THE NAME Siegfried Sassoon may be known to those who follow English poetry or have an interest in the Great War, or who wish to be versed in LGBT culture, but probably not to many others. A new biopic titled Benediction, by gay English director Terence Davies, is the story of Sassoon told as a chronological inquest into the psyche of one of the great war poets of his era.
Although Sassoon was a decorated hero on the battlefield, when given time for convalescent leave, he used it to excoriate the conduct of the war in a letter to his commanding officer, and he indicated his intention to withdraw from further military duty. He might have been court-martialed and shot, but cooler heads prevailed—despite the confrontational stance taken by Sassoon, played with striking command by Jack Lowden, when he was formally questioned by three military superiors. In the end, Sassoon was sent to a war hospital in Scotland and treated for “shell shock.” His case had by then stirred up controversy. The higher-ups decided on this less provocative solution to a problem whose public relations implications were obvious. So he was given the so-called “talking cure”—regular visits with W.H.R. Rivers, a sympathetic doctor–therapist who, like Sassoon, was discreetly homosexual. Their conversation on this point is portrayed as a subtle exchange between two proper gentlemen even as the pair reveal to one another the most consequential matter of their inner lives. In the film, Ben Daniels as the elegant, older Rivers offers himself to Sassoon as an example of knowing but not tortured stoicism. Daniels gives a wonderfully sly if brief performance.
Terence Davies, who also wrote the screenplay, limits the scope of his film to Sassoon’s life as a poet famous enough after the war to enter the higher echelons of British society. He’s also attractive enough to succumb to repeated seductions by the period’s outrageous male Bright Young Things. These were youth of both sexes whose rebellious style, speech, drug use, and amorous escapades made them equally celebrated and deplored as they partied their way into newspaper gossip. But Sassoon remains conflicted and seeks spiritual redemption in the conformity of a marriage to an amiable young woman aware of his other sexual interests. Later, the aging poet will convert to Catholicism. Along the way, especially in the film’s first half, director Davies deploys voiceovers of successive war poems read by Jack Lowden, who also brings a beautiful grace and charm to his portrayal of the young Sassoon. Often accompanying this rich lyrical language is haunting black-and-white silent newsreel footage showing the grim carnage of trench warfare or the spirited procession of young men marching in formation. These conjunctions convey a tone at once elegiac and bracing as young soldiers march with determination or slog through the mud while Lowden’s voice intones such poems as Sassoon’s “Attack” and Wilfred Owen’s “Anthem for Doomed Youth.”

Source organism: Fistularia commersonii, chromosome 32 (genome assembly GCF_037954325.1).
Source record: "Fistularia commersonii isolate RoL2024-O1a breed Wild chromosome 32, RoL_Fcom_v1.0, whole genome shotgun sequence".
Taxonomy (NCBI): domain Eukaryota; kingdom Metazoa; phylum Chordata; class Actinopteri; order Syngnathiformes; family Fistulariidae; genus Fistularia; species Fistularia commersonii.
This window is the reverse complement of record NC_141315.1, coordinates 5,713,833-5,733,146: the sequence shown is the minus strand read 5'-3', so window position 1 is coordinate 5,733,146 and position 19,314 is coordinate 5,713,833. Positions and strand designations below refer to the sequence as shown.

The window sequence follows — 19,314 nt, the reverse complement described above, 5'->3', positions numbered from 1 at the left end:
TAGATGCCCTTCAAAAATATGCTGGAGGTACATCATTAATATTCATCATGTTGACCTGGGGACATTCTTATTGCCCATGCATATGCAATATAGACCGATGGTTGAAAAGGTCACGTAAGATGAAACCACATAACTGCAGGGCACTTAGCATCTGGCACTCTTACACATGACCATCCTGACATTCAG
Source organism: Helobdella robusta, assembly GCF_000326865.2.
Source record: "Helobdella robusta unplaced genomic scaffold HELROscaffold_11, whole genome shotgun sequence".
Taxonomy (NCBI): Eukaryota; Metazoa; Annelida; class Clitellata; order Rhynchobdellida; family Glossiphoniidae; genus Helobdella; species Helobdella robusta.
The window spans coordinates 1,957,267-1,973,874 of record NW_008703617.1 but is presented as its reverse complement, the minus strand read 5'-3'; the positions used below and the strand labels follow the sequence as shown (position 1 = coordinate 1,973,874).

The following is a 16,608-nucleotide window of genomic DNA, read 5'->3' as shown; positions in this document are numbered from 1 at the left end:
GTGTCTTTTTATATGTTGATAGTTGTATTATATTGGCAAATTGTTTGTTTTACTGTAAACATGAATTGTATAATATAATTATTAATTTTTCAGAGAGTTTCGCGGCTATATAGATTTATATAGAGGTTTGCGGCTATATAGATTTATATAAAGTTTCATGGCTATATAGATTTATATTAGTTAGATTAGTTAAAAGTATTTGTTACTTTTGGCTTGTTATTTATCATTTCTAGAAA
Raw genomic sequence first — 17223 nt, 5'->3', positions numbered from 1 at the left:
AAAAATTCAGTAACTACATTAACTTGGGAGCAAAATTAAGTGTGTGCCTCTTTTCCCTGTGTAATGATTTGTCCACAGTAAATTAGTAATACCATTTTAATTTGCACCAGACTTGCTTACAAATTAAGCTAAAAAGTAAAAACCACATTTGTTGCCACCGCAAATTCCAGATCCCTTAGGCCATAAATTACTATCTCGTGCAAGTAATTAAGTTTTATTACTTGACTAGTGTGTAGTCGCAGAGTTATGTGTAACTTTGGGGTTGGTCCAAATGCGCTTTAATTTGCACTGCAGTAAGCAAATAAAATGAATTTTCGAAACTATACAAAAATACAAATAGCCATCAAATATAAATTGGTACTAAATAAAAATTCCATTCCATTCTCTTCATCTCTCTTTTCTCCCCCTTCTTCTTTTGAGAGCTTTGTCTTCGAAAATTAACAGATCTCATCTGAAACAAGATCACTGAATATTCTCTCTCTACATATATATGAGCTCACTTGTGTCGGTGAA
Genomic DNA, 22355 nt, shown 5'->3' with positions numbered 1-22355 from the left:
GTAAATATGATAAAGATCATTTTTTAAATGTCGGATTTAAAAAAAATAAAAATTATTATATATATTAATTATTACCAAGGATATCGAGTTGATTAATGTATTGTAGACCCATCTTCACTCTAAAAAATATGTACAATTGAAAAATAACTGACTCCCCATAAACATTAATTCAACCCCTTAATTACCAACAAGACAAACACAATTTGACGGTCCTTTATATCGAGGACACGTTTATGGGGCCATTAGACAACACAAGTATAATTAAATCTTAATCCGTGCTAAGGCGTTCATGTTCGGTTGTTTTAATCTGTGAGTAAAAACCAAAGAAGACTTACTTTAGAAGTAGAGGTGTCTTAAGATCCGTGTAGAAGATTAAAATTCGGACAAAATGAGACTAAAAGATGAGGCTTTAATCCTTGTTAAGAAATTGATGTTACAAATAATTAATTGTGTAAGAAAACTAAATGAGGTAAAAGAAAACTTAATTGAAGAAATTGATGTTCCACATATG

When the story moves from the sanitarium to the aftermath of war, Sassoon’s caution in erotic and emotional matters gives way to a stage of sexual discovery among those spoiled youths of society drawing rooms. Here the elegiac quality of the film turns brittle, as Sassoon is taken up by Ivor Novello (played by Jeremy Irvine), a matinee idol, composer of witty stage music, and silent screen star, with whom he has a brief affair.
Among the members of this group of superior queer narcissists we have Glen Byam Shaw (played by Tom Blyth), who was a favorite of Novello’s before Sassoon came on the scene, and Stephen Tennant (Calam Lynch), the supreme model of a supercilious social climber who takes up with Sassoon after Novello has dropped him. This daisy chain of “pretty boys,” as even Sassoon’s mother characterized them, leaves us wondering just how injudicious Sassoon was in his choice of lovers. What fleetingly rescues this stretch of the film is the occasional appearance of Robbie Ross (played with tender understatement by Simon Russell Beale), by now an elder gay statesman who late in the previous century had bravely defended his friend Oscar Wilde from scurrilous attacks.
We know from an early scene in the film—which pitches forward to an aging Sassoon sitting in morose silence in an empty church with his adult son George sitting nearby—that the war encouraged a spiritual crisis of faith in Sassoon, who is about to convert to Catholicism. The film has several similar “flash forwards,” with an austere and angry Peter Capaldi playing the elderly, moody, and intemperate Sassoon, who has married well if not wisely. Without the therapist W.H.R. Rivers to guide us through these postwar scenes, we deduce that Sassoon’s experience of the Great War, the loss of his younger brother Homa and of his friend, the poet Wilfred Owen, shook Sassoon’s psyche to its foundations. These developments, and his companionable marriage to Hester Gatty—which had grown desiccated and unsatisfying to both partners—had left Sassoon emotionally unanchored and quick-tempered, angry at the world and at himself.
Although the film ends on a note of possible familial harmony for Sassoon, there remains a dreadful sense that a life of great promise has curdled into one of disappointment and sourness, the price that Sassoon paid for leading a “shadow life” in England’s moral straitjacket in the first half of the 20th century. If not a rousing paean to the doughboys of the Somme or the gay poets who loved them, Benediction has a steady, stately tempo, several sharply etched performances, and a visual richness to counter the mournful nostalgia it imparts.
Allen Ellenzweig, a longtime contributor to these pages, is the author of the recently published book George Platt Lynes: The Daring Eye (Oxford University Press).